The times of free rein in fiscal spending are coming to an end. It was a chronicle announced that yesterday the Eurogroup finished certifying the commitment of all member countries to begin next year a stage of “decided, gradual and realistic fiscal consolidation”. A strategy that should serve to strengthen sustainability and rebuild fiscal cushions for difficult times.

The conclusion comes after pointing out that the expansive fiscal policy of 2020-2022, certainly very useful to protect the vulnerable population, also entails an additional burden on public finances. And now we need to act, especially to deal with persistent inflation and the costs of borrowing.

It is a return to the fiscal orthodoxy that the Eurozone had temporarily abandoned. For this reason, it is a question, from the start, of avoiding permanent measures that lead to an increase in the deficit, something that had already been called for in previous meetings of the Eurogroup. Here they refer to avoiding generalized aid to cope with the increase in energy and that, in case it is necessary to maintain them, they are strictly limited to the most vulnerable population.

The statement agreed by the Eurogroup is in line with the recommendations of the European Fiscal Council, an independent advisory body of the European Commission that at the end of June claimed that next year the euro zone should tighten fiscal policy more than had been planned to help the ECB fight inflation and prevent interest rates from rising too high.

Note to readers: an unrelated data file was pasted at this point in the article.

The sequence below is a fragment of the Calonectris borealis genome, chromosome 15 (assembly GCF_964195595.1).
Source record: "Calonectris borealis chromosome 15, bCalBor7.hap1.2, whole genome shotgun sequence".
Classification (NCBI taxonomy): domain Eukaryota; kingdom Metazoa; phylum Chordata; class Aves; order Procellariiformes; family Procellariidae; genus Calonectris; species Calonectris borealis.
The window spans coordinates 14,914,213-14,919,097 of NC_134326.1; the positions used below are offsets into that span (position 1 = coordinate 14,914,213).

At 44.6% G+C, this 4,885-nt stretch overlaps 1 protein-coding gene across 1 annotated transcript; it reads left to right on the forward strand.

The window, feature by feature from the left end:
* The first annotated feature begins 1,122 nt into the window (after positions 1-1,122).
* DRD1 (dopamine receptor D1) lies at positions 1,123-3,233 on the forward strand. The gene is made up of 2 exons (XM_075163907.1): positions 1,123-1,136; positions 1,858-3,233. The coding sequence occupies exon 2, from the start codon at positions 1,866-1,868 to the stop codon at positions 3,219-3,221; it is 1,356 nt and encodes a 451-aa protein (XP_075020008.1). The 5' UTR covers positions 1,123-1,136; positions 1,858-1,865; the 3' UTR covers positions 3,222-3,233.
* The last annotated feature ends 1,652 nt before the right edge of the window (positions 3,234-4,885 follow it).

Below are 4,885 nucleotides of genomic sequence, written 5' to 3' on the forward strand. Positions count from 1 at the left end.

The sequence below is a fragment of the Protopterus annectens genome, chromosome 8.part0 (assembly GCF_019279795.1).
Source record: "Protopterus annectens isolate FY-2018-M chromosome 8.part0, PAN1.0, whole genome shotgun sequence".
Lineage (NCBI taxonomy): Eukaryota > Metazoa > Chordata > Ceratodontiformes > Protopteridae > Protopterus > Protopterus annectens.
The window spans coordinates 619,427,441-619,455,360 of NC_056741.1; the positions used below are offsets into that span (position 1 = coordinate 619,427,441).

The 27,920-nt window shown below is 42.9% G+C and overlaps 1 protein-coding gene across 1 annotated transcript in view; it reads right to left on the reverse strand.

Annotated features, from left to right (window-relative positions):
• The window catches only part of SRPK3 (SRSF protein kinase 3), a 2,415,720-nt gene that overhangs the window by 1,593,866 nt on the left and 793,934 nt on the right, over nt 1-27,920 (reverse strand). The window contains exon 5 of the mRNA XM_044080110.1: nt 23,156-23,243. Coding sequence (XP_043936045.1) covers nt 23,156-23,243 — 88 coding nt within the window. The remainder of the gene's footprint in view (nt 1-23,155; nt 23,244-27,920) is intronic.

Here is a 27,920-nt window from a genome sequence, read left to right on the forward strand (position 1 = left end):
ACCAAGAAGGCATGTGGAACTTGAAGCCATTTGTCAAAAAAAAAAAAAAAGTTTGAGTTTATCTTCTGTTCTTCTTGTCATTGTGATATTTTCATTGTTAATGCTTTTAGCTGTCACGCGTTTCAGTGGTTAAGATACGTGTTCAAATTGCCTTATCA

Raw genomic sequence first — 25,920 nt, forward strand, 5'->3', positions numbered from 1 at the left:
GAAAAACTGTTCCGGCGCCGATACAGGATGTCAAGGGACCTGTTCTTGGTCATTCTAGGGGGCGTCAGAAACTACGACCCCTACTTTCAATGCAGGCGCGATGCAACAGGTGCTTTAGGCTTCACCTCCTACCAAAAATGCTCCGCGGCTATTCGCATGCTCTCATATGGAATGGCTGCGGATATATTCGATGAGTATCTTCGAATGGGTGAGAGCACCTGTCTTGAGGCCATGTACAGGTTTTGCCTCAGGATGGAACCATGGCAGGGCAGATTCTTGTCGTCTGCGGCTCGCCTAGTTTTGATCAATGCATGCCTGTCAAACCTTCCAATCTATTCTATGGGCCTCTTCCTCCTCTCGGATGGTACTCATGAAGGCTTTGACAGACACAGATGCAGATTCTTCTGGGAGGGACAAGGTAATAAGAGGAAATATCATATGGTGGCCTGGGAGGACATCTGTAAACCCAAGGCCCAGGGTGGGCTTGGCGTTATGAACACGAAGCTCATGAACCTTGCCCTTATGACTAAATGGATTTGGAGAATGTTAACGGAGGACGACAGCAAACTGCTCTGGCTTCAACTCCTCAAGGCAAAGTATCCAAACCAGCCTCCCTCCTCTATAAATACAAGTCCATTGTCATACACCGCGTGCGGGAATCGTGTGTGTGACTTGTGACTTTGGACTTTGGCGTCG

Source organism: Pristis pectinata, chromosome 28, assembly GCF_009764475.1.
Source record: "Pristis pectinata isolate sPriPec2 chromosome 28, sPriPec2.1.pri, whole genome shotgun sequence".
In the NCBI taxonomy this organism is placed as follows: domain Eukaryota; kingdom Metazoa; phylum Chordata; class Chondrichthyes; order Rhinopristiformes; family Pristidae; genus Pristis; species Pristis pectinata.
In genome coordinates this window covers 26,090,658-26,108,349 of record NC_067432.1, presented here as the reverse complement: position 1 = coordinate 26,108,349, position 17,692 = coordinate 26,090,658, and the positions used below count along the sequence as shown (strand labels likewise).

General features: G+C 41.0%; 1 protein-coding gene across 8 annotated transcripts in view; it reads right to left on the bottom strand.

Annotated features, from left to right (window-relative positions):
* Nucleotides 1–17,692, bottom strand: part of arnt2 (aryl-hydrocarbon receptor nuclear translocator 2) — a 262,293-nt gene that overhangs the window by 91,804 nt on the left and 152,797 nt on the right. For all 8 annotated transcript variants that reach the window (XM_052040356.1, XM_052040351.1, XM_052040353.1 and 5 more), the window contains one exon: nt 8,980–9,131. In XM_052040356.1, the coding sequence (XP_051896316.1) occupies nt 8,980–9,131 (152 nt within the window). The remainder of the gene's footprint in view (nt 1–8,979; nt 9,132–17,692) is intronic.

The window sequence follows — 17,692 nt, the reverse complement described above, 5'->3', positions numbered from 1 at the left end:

With reference to the next adjustment, the first vice-president and Minister of the Economy, Nadia Calviño, maintains that “Spain has done its homework” and has followed “a responsible fiscal policy”. He also added that “it is essential to avoid confusion, open up uncertainties or deteriorate the confidence of the markets and financial institutions”.

This return to fiscal orthodoxy is a decision already agreed upon, but another, more complex one, is how to return and with what rules. Two very clear groups of countries are defined here. One, with Germany at the forefront, which calls for hard discipline applied without delay, and another, with countries that propose gradualism and greater flexibility and adaptation to each situation.

In this area, Spain, which is taking the presidency of Ecofin today for the first time, has put forward a proposal to seek a consensus, so that, if it is achieved, technical work can be done during the summer and that at the informal Ecofin in Santiago de Compostela in September, the ministers will discuss it.

The proposal consists of four points, which focus on institutional balance, common fiscal criteria, a fiscal space for investments and mechanisms to ensure compliance. “We are laying the foundations for an intense negotiation that will allow us to reach an agreement before the end of the year”, said the Vice-President and Minister of Economy, Nadia Calviño. In the proposal, to which La Vanguardia has had access, it is pointed out that extra work is needed to define the common fiscal criteria that allow sufficient debt reduction to be combined with the objectives of the reforms. It is also stated that it is necessary to “ensure appropriate incentives for reforms and investment, as well as the principles and mechanisms for an extension of the adjustment period”. In other words, that the fiscal effort is compatible with growth.

It is also requested to further mature “the relevant factors for opening an excessive deficit procedure and its control”. It is a language typical of an attempt to find a consensus between distant positions.